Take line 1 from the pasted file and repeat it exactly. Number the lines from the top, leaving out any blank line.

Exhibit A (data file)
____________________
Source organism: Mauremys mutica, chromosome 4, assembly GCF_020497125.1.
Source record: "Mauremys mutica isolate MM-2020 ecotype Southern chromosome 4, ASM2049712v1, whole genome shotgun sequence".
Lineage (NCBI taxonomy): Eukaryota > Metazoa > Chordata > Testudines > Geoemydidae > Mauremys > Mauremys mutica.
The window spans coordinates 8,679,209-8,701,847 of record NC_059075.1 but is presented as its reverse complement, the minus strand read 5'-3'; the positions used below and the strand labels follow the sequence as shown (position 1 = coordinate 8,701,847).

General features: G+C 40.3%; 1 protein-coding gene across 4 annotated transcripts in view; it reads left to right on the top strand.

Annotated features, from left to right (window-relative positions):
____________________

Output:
Source organism: Mauremys mutica, chromosome 4, assembly GCF_020497125.1.